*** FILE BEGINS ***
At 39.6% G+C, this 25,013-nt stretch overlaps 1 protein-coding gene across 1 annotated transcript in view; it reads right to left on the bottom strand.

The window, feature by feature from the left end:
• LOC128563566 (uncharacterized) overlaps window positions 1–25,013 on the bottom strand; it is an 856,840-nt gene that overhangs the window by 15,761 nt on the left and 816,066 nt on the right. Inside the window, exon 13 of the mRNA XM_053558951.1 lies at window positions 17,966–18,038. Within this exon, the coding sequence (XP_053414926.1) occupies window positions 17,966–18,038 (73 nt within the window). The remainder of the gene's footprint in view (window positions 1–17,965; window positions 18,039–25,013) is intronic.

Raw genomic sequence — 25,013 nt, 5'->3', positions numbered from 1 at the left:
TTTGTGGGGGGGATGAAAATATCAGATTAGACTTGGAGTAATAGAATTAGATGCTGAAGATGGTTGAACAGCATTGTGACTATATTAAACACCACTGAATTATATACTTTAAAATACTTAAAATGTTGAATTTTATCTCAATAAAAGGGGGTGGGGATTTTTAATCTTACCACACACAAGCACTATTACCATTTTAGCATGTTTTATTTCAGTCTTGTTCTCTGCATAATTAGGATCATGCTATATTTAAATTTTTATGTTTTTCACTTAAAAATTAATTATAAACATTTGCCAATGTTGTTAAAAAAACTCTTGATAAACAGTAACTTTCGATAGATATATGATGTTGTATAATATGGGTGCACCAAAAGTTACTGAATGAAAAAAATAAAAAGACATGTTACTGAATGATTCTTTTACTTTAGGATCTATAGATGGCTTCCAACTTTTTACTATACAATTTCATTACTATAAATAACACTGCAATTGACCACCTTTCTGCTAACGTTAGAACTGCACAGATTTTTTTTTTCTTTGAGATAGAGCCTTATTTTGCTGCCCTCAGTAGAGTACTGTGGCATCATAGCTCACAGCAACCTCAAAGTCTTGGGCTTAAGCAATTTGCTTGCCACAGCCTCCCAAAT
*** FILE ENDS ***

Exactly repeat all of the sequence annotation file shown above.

At 39.6% G+C, this 25,013-nt stretch overlaps 1 protein-coding gene across 1 annotated transcript in view; it reads right to left on the bottom strand.

The window, feature by feature from the left end:
• LOC128563566 (uncharacterized) overlaps window positions 1–25,013 on the bottom strand; it is an 856,840-nt gene that overhangs the window by 15,761 nt on the left and 816,066 nt on the right. Inside the window, exon 13 of the mRNA XM_053558951.1 lies at window positions 17,966–18,038. Within this exon, the coding sequence (XP_053414926.1) occupies window positions 17,966–18,038 (73 nt within the window). The remainder of the gene's footprint in view (window positions 1–17,965; window positions 18,039–25,013) is intronic.

Raw genomic sequence — 25,013 nt, 5'->3', positions numbered from 1 at the left:
TTTGTGGGGGGGATGAAAATATCAGATTAGACTTGGAGTAATAGAATTAGATGCTGAAGATGGTTGAACAGCATTGTGACTATATTAAACACCACTGAATTATATACTTTAAAATACTTAAAATGTTGAATTTTATCTCAATAAAAGGGGGTGGGGATTTTTAATCTTACCACACACAAGCACTATTACCATTTTAGCATGTTTTATTTCAGTCTTGTTCTCTGCATAATTAGGATCATGCTATATTTAAATTTTTATGTTTTTCACTTAAAAATTAATTATAAACATTTGCCAATGTTGTTAAAAAAACTCTTGATAAACAGTAACTTTCGATAGATATATGATGTTGTATAATATGGGTGCACCAAAAGTTACTGAATGAAAAAAATAAAAAGACATGTTACTGAATGATTCTTTTACTTTAGGATCTATAGATGGCTTCCAACTTTTTACTATACAATTTCATTACTATAAATAACACTGCAATTGACCACCTTTCTGCTAACGTTAGAACTGCACAGATTTTTTTTTTCTTTGAGATAGAGCCTTATTTTGCTGCCCTCAGTAGAGTACTGTGGCATCATAGCTCACAGCAACCTCAAAGTCTTGGGCTTAAGCAATTTGCTTGCCACAGCCTCCCAAAT